I've asked many people this question since I first learned that the federal system did away with parole, and the answers generally boil down to high volume, inadequate resources and staffing, inefficiency, inconsistency in parole grants, and the appearance of capriciousness (none of this should be surprising considering anecdotal evidence of parole boards favoring prisoners who convert to some religions while incarcerated). I've also spoken to state prisoners who find indeterminate sentencing (in which prisoners receive a sentence of 5 to 20 years, with parole eligibility at five years, but no guarantee of release until they've served the full 20) to be maddening, as it's not clear what exactly they have to do in order to be paroled, and are told to try again when they come up for a hearing and are denied. Determinate sentencing in the federal system--you will do X number of years, with a maximum possible reduction of 15 percent for "good time"--is considered to be fairer on its face. Many sentencing reformers agree that determinate sentencing is conceptually fairer, but that it's undermined by sentence length inflation and mandatory minimums.

  • Hugh Akston||

    Yeah, the more I think about it the less I like parole system anyway. There don't seem to be any clear criteria for what constitutes reform or no longer being a danger to society. Plus parole boards can be capricious assholes.

    But the mechanisms for early release is less of a concern than the unnecessarily long sentences being imposed in the first place.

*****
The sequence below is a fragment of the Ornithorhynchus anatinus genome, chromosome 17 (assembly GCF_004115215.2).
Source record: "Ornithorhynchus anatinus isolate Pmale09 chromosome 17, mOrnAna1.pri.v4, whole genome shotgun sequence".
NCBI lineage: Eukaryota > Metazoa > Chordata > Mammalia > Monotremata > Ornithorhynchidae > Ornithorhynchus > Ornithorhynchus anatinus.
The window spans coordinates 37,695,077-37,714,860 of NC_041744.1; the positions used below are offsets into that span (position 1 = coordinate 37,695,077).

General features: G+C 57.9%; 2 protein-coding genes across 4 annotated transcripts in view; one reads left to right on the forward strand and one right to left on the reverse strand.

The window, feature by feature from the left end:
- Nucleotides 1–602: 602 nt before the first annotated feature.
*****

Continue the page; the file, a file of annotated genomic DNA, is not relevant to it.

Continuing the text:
• Cynical Asshole||

    I've asked many people this question since I first learned that the federal system did away with parole, and the answers generally boil down to high volume, inadequate resources and staffing, inefficiency, inconsistency in parole grants, and the appearance of capriciousness (none of this should be surprising considering anecdotal evidence of parole boards favoring prisoners who convert to some religions while incarcerated).

    IOW, due to bureaucratic incompetence they decided that no one should ever get parole. Wow.

    If only the IRS would follow the BoP's example. E.g., "due to our stupidity and incompetence, we've decided not to bother with collecting income taxes."

  • Joirep||

    Fed time seems worse than state. If you get 10 years fed time thats 8.5 years guaranteed while in state time thats only 5 years. Still crazy that you need to do X amount of years for any crime except murder, rape and ponzi schemes.

  • tommhan||